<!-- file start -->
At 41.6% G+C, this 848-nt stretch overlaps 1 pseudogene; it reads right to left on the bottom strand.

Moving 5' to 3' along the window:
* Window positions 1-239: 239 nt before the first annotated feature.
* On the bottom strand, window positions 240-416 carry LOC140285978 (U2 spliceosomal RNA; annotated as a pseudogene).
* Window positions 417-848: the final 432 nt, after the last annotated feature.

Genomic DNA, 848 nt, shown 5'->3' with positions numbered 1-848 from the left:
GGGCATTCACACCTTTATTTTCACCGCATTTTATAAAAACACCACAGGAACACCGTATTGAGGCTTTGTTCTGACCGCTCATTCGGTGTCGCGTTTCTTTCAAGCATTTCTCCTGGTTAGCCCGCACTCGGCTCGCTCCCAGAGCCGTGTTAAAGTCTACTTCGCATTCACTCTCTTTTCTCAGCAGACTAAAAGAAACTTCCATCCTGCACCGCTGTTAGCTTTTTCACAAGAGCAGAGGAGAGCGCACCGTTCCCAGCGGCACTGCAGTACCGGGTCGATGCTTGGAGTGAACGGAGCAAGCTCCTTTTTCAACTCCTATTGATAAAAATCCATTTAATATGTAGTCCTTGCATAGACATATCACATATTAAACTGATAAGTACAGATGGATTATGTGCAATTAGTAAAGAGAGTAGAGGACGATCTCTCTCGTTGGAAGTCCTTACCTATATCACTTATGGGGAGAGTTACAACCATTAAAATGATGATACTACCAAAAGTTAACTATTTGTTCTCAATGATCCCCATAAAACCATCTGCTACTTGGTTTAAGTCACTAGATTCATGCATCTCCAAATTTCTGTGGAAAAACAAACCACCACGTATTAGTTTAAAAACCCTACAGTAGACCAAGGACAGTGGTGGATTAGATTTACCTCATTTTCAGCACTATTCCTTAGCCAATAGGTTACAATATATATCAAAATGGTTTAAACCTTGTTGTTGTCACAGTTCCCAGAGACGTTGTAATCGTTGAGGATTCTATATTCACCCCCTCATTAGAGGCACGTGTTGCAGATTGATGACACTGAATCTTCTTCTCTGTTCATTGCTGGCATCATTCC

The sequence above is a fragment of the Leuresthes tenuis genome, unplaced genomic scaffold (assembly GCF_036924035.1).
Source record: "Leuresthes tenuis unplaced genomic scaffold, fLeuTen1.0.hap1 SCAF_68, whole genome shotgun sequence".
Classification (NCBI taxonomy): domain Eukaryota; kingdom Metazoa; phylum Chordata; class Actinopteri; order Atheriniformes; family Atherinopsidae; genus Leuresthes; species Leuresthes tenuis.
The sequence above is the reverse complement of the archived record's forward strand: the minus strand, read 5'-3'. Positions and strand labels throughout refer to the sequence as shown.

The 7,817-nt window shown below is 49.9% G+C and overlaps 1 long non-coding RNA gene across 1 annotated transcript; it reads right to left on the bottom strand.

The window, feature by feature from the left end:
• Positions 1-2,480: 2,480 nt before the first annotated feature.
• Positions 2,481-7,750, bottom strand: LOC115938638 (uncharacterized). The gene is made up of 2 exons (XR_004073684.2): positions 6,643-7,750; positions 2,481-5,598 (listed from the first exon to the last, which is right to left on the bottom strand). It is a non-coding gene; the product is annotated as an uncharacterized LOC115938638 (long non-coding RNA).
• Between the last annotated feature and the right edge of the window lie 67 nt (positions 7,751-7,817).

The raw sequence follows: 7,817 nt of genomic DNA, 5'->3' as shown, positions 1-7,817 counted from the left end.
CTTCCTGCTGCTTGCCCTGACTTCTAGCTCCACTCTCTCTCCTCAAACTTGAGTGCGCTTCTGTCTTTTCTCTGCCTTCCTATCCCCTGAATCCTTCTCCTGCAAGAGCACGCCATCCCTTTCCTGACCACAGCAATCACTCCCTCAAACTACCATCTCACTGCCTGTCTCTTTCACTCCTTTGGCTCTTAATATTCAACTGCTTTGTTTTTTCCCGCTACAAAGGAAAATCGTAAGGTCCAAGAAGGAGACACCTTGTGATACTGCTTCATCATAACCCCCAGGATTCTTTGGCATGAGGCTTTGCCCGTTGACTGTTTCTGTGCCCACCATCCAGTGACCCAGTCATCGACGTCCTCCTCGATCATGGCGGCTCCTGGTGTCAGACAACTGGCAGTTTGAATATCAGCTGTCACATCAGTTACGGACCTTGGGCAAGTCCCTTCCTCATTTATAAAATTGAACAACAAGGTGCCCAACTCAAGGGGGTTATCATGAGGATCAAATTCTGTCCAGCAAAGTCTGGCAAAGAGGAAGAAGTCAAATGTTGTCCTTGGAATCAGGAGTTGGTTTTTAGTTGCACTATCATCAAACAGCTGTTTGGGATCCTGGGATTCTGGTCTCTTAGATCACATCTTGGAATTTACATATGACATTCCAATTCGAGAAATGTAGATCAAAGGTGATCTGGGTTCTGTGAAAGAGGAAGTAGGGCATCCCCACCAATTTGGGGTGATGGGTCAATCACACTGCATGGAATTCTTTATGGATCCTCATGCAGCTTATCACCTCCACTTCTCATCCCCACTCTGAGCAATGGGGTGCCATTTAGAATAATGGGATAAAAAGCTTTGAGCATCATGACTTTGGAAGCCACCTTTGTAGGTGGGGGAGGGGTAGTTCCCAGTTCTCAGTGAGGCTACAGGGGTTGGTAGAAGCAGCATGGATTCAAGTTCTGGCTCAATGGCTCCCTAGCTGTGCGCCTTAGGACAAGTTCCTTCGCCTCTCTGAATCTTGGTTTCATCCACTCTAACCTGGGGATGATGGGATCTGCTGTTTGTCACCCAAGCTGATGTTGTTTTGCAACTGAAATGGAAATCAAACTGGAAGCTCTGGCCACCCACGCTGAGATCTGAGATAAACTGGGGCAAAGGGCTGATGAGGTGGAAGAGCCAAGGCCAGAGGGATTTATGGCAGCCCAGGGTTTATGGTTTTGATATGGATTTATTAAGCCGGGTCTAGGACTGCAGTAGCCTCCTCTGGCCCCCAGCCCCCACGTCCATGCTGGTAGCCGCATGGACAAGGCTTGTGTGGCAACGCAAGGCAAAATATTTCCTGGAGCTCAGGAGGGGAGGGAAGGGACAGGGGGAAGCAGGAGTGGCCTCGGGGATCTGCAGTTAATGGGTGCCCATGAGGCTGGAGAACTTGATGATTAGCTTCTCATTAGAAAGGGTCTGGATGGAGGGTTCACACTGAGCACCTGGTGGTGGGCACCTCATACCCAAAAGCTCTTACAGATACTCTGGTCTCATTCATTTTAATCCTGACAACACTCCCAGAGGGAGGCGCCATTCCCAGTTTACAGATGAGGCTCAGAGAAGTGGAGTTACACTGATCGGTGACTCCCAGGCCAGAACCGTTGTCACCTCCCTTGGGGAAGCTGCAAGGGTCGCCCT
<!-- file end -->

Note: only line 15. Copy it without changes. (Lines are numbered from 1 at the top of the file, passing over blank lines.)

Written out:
• Positions 2,481-7,750, bottom strand: LOC115938638 (uncharacterized). The gene is made up of 2 exons (XR_004073684.2): positions 6,643-7,750; positions 2,481-5,598 (listed from the first exon to the last, which is right to left on the bottom strand). It is a non-coding gene; the product is annotated as an uncharacterized LOC115938638 (long non-coding RNA).